1st Edition

Media Ownership and Agenda Control The hidden limits of the information age

By Justin Schlosberg Copyright 2017
    190 Pages
    by Routledge

    190 Pages
    by Routledge

    Media Ownership and Agenda Control offers a detailed examination of media ownership amidst the complexities of the information age, from the resurgence of press barons to the new influence wielded by internet giants. Much of the discussion pivots around recent revelations and controversies in the media industry, such as the findings published in 2012 from the Leveson Inquiry, the US Federal Communications Commission’s ruling on net neutrality in 2015, Edward Snowden’s decision to leak National Security Agency (NSA) documents in 2013 and the legal battles over ancillary copyrights waged in Germany and elsewhere. Justin Schlosberg traces the obscure and often unnoticed ways in which agendas continue to be shaped by a small number of individual and institutional megaphones, despite the rise of grassroots and participatory platforms, and despite ubiquitous displays of adversarial journalism. Above all, it explores the web of connections and interdependence that binds old and new media gatekeepers, and cements them to the surveillance and warfare state. This ultimately foregrounds the book’s call for a radical rethink of ownership regulation, situating the movement for progressive media reform alongside wider struggles against the iniquities and injustices of global capitalism.

    This book’s re-evaluation of the nature of media ownership and control in a postdigital world will prove to be an invaluable resource for students of media studies and journalism, as well as all those with an interest in the changing dynamics of media power.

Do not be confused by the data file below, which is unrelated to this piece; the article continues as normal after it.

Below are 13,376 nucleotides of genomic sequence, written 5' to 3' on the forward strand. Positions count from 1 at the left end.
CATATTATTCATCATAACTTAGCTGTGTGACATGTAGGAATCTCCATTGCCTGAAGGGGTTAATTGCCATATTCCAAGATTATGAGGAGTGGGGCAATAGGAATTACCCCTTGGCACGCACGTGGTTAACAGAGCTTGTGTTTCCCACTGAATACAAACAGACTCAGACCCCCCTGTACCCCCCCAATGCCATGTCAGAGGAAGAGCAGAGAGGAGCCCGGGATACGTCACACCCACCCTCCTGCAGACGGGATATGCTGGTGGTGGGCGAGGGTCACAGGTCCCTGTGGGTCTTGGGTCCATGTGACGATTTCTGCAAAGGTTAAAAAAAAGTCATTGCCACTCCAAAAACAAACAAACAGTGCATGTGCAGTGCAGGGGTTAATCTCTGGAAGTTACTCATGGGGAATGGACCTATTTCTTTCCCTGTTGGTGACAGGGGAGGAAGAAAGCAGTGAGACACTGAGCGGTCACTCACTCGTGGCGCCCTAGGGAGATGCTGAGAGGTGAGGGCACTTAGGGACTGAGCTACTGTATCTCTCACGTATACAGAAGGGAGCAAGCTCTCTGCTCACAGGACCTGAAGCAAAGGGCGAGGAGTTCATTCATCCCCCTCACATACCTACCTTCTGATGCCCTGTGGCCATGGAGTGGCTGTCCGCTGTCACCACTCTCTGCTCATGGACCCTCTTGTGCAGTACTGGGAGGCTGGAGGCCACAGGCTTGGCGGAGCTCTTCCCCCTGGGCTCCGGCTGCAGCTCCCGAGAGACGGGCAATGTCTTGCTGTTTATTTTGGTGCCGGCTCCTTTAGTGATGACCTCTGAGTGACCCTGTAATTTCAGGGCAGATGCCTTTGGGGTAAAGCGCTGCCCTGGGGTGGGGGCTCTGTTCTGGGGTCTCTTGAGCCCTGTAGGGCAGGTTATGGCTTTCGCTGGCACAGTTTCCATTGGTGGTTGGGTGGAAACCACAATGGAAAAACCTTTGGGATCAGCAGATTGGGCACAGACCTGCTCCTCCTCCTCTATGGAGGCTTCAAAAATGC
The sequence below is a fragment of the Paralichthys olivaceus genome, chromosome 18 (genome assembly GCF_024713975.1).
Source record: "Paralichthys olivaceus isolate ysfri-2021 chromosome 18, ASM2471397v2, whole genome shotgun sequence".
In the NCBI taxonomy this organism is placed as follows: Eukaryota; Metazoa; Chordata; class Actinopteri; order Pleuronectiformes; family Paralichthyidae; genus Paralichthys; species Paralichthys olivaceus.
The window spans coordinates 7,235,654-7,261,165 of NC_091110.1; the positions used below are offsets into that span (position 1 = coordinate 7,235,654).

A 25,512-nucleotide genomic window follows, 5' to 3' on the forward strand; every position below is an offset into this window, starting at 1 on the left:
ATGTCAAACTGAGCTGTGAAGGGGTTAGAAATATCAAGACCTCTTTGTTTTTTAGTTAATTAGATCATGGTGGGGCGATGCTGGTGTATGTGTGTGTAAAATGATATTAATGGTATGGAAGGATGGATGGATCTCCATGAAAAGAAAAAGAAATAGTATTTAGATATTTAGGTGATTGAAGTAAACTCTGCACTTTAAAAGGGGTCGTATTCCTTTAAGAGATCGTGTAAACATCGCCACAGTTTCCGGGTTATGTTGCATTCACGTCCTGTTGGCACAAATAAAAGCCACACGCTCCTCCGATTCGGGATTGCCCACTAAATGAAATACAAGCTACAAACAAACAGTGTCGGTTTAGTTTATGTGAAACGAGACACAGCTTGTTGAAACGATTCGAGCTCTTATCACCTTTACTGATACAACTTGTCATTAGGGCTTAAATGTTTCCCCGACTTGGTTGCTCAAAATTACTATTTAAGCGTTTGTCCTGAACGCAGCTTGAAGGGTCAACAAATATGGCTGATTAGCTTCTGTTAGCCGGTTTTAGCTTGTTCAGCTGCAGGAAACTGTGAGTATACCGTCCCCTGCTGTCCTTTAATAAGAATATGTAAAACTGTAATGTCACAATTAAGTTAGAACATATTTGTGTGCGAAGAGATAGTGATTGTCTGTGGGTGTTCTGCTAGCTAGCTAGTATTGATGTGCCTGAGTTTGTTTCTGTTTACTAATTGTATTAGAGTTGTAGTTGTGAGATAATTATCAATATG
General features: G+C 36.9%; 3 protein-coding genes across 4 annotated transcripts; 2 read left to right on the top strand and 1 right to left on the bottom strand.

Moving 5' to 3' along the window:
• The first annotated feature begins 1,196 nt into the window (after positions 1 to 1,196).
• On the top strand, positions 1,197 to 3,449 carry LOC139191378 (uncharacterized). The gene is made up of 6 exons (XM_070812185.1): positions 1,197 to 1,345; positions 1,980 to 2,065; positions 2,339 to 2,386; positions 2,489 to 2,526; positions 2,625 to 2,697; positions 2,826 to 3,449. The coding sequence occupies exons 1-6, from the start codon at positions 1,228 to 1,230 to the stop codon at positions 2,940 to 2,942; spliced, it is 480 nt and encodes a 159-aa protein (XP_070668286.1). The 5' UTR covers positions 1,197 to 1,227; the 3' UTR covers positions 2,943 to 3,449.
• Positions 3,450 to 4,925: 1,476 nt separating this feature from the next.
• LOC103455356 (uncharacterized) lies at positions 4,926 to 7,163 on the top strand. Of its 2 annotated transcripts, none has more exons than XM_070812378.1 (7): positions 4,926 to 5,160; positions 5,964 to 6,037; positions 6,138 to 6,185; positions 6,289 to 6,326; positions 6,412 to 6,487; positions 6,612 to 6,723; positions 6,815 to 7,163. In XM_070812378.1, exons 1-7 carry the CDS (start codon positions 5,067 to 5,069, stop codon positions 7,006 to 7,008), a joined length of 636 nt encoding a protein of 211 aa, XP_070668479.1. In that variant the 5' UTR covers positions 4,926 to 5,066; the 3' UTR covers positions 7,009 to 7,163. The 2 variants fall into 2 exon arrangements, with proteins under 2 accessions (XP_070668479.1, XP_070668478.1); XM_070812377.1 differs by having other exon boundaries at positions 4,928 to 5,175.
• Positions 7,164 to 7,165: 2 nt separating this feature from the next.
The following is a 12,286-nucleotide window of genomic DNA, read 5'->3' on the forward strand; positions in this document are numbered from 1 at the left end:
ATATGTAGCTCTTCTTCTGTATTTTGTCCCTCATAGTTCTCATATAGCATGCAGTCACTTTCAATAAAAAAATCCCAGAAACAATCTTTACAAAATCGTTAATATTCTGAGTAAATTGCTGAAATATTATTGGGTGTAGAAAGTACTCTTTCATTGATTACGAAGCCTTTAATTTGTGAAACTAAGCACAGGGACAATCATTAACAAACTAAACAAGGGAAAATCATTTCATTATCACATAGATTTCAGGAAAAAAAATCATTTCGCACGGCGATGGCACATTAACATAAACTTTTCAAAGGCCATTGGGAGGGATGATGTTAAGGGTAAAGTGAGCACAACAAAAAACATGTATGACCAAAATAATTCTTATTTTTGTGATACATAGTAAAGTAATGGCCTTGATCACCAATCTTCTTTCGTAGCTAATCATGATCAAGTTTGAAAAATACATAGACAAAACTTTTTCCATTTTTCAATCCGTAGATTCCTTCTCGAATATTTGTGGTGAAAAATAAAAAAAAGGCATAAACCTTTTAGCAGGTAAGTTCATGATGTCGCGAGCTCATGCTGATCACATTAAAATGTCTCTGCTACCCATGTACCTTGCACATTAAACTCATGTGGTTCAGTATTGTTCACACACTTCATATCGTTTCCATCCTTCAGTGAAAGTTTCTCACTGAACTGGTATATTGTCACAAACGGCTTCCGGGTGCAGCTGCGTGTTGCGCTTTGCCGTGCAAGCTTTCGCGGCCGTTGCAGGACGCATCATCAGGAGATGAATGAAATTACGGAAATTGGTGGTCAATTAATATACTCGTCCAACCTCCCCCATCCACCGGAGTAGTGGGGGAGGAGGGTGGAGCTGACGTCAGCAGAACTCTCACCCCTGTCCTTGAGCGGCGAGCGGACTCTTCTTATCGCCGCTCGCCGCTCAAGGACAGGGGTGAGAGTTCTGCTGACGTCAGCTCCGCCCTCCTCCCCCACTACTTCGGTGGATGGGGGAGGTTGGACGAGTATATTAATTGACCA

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      List of Figures


      Part One: Heard and not Seen

      1. Introduction
      2. Behind Closed Doors
      3. The Art of the Impossible
      4. Part Two: Dispersal

      5. Dismantling the Gates
      6. Proliferation
      7. Endurance and Resurgence
      8. Two-sided Preferences
      9. Part Three: Transferral

      10. Directing the Flow
      11. Getting to Know You
      12. The Tyranny of Automation
      13. Manual Control
      14. Part Four: Co-existence

      15. The Long and the Short of it
      16. Big Headedness
      17. The Media-Technology-Military-Industrial Complex
      18. Part Five: Demanding the Impossible

      19. Sources of Control

      XVI. The Politics of Measurement

      XVII. Safeguards and Remedies

      XVIII. Conclusion




      Justin Schlosberg is a media lecturer, researcher and activist based at Birkbeck College, University of London, and current Chair of the Media Reform Coalition.

      Professor Greg Philo, Glasgow Media Group: "a really excellent account of how agenda control in the information age is secured through alliances between political, economic and media elites. It is essential reading for contemporary social science and media studies - and especially for students and teachers interested in how communications relate to political and economic power"

      Paul Mason, author and journalist: "In an analytical tour de force, Schlosberg weaves through the complexities of media political economy in the 21st century, illuminating the often unseen ways in which both old and new forms of media power are coalescing and deeply impacting on the mainstream agenda. A must read for anyone with a concern for the media’s enduring potential to distort public debate and subvert democracy, as well as how things could be different."

      Professor Natalie Fenton, Goldsmiths College: "This is a vitally important book for anyone interested in the relationship between media, power and democracy. With deftness and critical diligence, Schlosberg redefines debates over media ownership and control for the digital age. He reveals that far from power waning in a world of media abundance, the agenda influencing power of major media brands is in fact evolving. And then he tells us what we can do about it. Brilliant."

      Ken Loach: 'Justin Schlosberg asks a question central to our democracy: who writes the news? Who do they represent? What are the ideas and interests they defend? This book will be an invaluable contribution to understanding who controls the flow and interpretation of news and, further, how we should establish a press that is genuinely free.’